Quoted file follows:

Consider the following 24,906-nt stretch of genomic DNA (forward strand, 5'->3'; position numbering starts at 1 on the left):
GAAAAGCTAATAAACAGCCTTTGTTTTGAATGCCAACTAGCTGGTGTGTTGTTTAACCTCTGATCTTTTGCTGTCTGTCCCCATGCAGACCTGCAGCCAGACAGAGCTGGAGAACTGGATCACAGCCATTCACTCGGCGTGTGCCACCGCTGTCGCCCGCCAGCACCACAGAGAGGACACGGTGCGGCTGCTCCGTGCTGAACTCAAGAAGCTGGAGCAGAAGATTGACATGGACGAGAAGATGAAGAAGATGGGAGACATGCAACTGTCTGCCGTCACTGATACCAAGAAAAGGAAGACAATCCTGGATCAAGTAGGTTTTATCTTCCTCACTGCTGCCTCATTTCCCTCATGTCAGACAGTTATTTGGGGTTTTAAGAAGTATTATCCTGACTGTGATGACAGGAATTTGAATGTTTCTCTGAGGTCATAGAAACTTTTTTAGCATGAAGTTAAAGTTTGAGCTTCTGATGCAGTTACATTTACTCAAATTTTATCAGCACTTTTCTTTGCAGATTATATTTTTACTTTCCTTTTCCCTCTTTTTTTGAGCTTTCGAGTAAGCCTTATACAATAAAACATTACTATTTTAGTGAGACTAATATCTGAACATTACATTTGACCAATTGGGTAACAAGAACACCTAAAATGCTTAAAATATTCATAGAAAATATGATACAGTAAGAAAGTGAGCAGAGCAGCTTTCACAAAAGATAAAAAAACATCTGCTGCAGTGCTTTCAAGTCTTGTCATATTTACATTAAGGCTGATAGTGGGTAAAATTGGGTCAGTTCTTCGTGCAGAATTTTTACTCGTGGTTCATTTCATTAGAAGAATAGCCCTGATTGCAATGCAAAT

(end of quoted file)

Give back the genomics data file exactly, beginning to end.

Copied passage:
Consider the following 24,906-nt stretch of genomic DNA (forward strand, 5'->3'; position numbering starts at 1 on the left):
GAAAAGCTAATAAACAGCCTTTGTTTTGAATGCCAACTAGCTGGTGTGTTGTTTAACCTCTGATCTTTTGCTGTCTGTCCCCATGCAGACCTGCAGCCAGACAGAGCTGGAGAACTGGATCACAGCCATTCACTCGGCGTGTGCCACCGCTGTCGCCCGCCAGCACCACAGAGAGGACACGGTGCGGCTGCTCCGTGCTGAACTCAAGAAGCTGGAGCAGAAGATTGACATGGACGAGAAGATGAAGAAGATGGGAGACATGCAACTGTCTGCCGTCACTGATACCAAGAAAAGGAAGACAATCCTGGATCAAGTAGGTTTTATCTTCCTCACTGCTGCCTCATTTCCCTCATGTCAGACAGTTATTTGGGGTTTTAAGAAGTATTATCCTGACTGTGATGACAGGAATTTGAATGTTTCTCTGAGGTCATAGAAACTTTTTTAGCATGAAGTTAAAGTTTGAGCTTCTGATGCAGTTACATTTACTCAAATTTTATCAGCACTTTTCTTTGCAGATTATATTTTTACTTTCCTTTTCCCTCTTTTTTTGAGCTTTCGAGTAAGCCTTATACAATAAAACATTACTATTTTAGTGAGACTAATATCTGAACATTACATTTGACCAATTGGGTAACAAGAACACCTAAAATGCTTAAAATATTCATAGAAAATATGATACAGTAAGAAAGTGAGCAGAGCAGCTTTCACAAAAGATAAAAAAACATCTGCTGCAGTGCTTTCAAGTCTTGTCATATTTACATTAAGGCTGATAGTGGGTAAAATTGGGTCAGTTCTTCGTGCAGAATTTTTACTCGTGGTTCATTTCATTAGAAGAATAGCCCTGATTGCAATGCAAAT